Annuities are a common way to ensure financial security during retirement, or at least that is what many agencies would have you believe. Annuities can be an excellent way to set money aside for retirement if you choose the right one for your lifestyle and know the many fees and rules around withdrawing your money. Many annuity scams target seniors, including those who are retired or are looking to retire soon.
Unfortunately, many also target seniors who are ill and suffer from dementia or Alzheimers. Annuity scams impact more than just seniors, but seniors are the most often targeted and can be particularly vulnerable.
One of the reasons seniors make excellent targets is because it is proven they are less likely to come forward and report the scam. Seniors who have been scammed out of money often fear judgment from others or are embarrassed about it happening to them.
However, the last thing any senior should do if an annuity scam has impacted them is to keep it to themselves. If the agent is caught and found guilty, your money can be recovered. And seniors should never feel embarrassed for being a victim of a scam; you have done nothing wrong. Finally, if for no other reason, if you come forward and talk about what happened, it may help to both protect others from that criminal as well as give them the courage to come forward too.
We have provided information on each of the top four annuity scams, how to identify them, and where to report them.
Top Four Annuity Scams
- The Senior Scam
- Expired Annuity
- Fake Certifications and Bogus Designations
The Senior Scam
The senior scam specifically targets seniors who are terminally ill or mentally ill. These scams are quite common; the agent will attempt to sell seniors new annuity contracts under the pretense that the money is set aside and is safely locked up for the specified beneficiary.
However, after the owner of the annuity passes on, the money goes to the agent instead of the beneficiary. Scams such as this are why it is essential to ensure you are checking with an outside source to help read over the contract before signing anything or investing money.
The other senior scam targets seniors who have dementia, Alzheimers, or those who may confuse easily when it comes to financial decisions. Often those who suffer from cognitive dysfunction trust more easily and often have difficulty understanding the annuity contract.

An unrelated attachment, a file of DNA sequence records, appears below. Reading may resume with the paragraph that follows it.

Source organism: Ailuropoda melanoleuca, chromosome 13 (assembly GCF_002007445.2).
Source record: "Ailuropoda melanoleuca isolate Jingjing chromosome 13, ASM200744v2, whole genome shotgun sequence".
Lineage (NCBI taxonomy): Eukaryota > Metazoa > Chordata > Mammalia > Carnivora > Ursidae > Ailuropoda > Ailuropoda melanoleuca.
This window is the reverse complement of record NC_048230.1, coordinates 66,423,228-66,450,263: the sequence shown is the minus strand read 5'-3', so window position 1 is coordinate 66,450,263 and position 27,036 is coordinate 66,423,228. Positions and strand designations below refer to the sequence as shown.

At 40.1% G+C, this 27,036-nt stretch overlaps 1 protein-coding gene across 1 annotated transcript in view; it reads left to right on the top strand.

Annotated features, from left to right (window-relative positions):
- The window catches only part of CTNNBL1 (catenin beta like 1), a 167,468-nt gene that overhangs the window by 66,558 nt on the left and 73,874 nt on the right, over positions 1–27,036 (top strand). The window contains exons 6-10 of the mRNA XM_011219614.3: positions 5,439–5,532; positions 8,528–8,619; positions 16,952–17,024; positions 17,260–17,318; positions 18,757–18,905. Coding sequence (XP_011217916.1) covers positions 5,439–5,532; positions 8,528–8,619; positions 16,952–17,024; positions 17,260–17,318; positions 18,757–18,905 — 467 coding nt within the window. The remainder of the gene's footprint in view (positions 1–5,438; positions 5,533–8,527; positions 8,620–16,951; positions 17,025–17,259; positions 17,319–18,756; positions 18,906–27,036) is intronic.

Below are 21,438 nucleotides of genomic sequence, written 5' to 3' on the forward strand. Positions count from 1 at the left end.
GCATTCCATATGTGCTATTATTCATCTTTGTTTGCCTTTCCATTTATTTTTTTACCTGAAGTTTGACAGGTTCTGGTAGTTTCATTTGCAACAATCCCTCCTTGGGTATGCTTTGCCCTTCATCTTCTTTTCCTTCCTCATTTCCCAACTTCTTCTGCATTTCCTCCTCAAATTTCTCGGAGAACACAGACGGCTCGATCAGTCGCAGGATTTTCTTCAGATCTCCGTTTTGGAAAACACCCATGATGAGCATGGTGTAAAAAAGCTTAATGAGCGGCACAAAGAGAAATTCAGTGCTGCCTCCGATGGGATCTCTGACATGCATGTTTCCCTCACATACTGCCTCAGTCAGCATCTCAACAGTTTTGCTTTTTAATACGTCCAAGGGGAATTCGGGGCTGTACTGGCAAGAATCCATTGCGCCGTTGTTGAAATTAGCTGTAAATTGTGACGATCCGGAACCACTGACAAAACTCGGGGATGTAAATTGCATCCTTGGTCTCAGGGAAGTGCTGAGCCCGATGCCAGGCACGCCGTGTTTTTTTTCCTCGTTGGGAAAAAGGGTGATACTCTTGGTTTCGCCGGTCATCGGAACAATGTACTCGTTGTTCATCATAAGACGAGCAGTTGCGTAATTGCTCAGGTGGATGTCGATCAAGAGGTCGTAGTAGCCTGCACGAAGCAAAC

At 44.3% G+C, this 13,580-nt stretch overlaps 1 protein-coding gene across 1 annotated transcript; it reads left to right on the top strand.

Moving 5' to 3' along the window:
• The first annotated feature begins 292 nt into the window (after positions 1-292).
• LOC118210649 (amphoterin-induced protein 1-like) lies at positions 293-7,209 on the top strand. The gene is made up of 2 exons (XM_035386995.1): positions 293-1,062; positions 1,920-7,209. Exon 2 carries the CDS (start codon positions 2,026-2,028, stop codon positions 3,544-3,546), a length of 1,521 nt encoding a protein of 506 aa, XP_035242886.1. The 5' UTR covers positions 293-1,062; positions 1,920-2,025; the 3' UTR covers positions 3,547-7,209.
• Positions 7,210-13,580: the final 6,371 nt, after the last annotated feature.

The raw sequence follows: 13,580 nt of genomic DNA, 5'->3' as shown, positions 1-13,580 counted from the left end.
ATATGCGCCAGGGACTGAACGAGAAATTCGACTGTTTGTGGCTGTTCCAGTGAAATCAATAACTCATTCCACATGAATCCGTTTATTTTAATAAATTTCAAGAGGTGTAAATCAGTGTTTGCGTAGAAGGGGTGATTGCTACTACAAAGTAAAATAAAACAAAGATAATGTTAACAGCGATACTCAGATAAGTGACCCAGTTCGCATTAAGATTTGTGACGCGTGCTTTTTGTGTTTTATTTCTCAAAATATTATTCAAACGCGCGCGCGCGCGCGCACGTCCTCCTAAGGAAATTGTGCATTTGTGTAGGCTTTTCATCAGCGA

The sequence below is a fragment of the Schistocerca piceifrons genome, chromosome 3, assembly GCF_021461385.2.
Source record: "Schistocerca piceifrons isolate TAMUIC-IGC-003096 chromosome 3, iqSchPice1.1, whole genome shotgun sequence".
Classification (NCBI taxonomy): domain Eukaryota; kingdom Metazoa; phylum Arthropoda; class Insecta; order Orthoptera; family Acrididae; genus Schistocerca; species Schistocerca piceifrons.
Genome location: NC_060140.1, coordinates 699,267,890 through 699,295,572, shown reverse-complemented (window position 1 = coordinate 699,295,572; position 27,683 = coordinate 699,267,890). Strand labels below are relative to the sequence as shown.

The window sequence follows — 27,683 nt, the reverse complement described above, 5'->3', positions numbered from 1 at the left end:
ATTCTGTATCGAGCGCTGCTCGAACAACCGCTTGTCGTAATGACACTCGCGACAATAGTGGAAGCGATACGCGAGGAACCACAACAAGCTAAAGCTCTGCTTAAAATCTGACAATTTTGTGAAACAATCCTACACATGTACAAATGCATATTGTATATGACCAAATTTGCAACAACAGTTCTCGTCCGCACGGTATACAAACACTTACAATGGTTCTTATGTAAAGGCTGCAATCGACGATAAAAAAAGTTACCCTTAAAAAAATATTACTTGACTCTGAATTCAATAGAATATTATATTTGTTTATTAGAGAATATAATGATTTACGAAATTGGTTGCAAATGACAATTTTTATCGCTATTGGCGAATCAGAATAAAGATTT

Scammers use a senior’s vulnerabilities to their benefit, often preying on their fears. Those selling annuity scams to seniors will use scare tactics such as telling them that their retirement will not last or that their money is not safe in its current location.
To avoid being scammed take the time to:
- Consult a trusted friend, family member, or attorney who understands annuities and ask them to read through the contract
- Check for fees such as for withdrawals and annual fees.
- Research the agent and agency to check their license and if they are tied to scams.
- Never write a check to the agent
Those who have an existing annuity may be contacted regarding your annuities expiration, inquiring if you want to re-enroll and encouraging you to act now before it expires.
Notifications are often received via mail in the form of a postcard or a phone call. And though annuities do expire, most are set to do so when the owner of the annuity is 115 years old.
The postcard or phone call is not from the company you have your annuity with and is instead a marketing company fishing for information. If you call the number provided, the agency will attempt to set up a meeting for someone to call you back or, more likely, have an agent stop by to talk with you.